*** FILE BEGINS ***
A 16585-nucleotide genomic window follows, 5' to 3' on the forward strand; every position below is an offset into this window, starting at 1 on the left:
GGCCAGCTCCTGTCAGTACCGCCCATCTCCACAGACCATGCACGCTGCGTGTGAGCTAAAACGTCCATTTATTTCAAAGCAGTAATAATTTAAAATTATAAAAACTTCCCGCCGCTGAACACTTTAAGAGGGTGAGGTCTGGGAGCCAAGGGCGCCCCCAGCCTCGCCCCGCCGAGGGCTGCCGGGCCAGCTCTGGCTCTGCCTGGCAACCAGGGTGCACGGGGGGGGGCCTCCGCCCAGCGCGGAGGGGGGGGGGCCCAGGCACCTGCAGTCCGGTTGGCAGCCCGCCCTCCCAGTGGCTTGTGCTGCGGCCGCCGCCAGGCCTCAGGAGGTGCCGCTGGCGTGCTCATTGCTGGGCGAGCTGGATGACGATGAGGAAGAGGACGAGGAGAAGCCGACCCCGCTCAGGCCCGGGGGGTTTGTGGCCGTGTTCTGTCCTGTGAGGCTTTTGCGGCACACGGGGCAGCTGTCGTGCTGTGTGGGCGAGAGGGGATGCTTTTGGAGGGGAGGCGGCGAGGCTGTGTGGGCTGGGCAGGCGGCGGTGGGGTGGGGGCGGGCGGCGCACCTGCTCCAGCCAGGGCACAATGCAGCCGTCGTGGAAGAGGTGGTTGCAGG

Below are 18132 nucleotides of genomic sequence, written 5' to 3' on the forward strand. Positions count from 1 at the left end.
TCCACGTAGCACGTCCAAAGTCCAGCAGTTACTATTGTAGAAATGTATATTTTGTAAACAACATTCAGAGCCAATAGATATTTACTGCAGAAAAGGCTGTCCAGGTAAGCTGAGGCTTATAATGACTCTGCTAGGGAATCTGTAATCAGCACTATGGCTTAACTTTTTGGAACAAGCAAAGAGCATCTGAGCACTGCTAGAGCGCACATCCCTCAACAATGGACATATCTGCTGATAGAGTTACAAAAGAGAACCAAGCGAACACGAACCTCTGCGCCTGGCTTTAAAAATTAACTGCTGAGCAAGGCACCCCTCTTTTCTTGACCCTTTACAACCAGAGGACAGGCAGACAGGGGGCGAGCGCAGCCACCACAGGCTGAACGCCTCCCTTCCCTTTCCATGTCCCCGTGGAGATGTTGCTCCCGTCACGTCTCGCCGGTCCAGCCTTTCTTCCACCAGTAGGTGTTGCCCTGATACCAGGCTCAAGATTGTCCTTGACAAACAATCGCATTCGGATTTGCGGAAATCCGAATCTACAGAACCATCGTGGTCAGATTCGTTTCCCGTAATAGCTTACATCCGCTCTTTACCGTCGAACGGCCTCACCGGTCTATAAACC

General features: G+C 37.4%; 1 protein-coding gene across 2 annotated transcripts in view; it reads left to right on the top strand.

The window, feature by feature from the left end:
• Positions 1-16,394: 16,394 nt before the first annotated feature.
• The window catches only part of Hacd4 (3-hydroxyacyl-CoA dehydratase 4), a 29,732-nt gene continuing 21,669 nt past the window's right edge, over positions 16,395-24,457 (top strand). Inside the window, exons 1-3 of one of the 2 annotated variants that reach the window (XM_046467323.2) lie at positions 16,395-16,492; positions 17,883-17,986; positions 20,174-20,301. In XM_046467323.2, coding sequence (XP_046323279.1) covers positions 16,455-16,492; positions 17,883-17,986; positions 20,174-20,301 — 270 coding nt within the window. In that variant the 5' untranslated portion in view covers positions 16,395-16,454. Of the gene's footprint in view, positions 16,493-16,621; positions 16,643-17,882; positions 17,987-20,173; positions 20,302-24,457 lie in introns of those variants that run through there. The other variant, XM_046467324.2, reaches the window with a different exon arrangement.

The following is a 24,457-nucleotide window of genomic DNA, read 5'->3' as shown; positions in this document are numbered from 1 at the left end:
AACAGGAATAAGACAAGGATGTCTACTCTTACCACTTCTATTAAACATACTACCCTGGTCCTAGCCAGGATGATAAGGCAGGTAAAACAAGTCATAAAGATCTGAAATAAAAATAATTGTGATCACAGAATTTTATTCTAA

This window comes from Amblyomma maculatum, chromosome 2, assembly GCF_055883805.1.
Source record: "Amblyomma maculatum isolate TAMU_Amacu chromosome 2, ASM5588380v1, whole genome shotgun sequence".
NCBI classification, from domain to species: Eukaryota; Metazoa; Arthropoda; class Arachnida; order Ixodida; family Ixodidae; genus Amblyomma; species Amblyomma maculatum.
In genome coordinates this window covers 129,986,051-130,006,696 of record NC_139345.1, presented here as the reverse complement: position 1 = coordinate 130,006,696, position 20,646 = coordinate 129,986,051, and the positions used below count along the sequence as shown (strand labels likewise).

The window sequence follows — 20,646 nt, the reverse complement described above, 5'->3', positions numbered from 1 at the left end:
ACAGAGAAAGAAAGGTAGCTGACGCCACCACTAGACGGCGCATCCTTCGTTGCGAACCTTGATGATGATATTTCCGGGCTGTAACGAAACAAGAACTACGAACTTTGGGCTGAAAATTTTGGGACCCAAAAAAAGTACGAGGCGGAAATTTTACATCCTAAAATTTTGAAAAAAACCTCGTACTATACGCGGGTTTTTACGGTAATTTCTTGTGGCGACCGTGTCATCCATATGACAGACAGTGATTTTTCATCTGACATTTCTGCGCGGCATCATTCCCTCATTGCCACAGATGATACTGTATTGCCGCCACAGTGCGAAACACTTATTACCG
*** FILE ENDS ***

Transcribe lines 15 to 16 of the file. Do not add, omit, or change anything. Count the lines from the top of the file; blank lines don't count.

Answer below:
The window sequence follows — 20,646 nt, the reverse complement described above, 5'->3', positions numbered from 1 at the left end:
ACAGAGAAAGAAAGGTAGCTGACGCCACCACTAGACGGCGCATCCTTCGTTGCGAACCTTGATGATGATATTTCCGGGCTGTAACGAAACAAGAACTACGAACTTTGGGCTGAAAATTTTGGGACCCAAAAAAAGTACGAGGCGGAAATTTTACATCCTAAAATTTTGAAAAAAACCTCGTACTATACGCGGGTTTTTACGGTAATTTCTTGTGGCGACCGTGTCATCCATATGACAGACAGTGATTTTTCATCTGACATTTCTGCGCGGCATCATTCCCTCATTGCCACAGATGATACTGTATTGCCGCCACAGTGCGAAACACTTATTACCG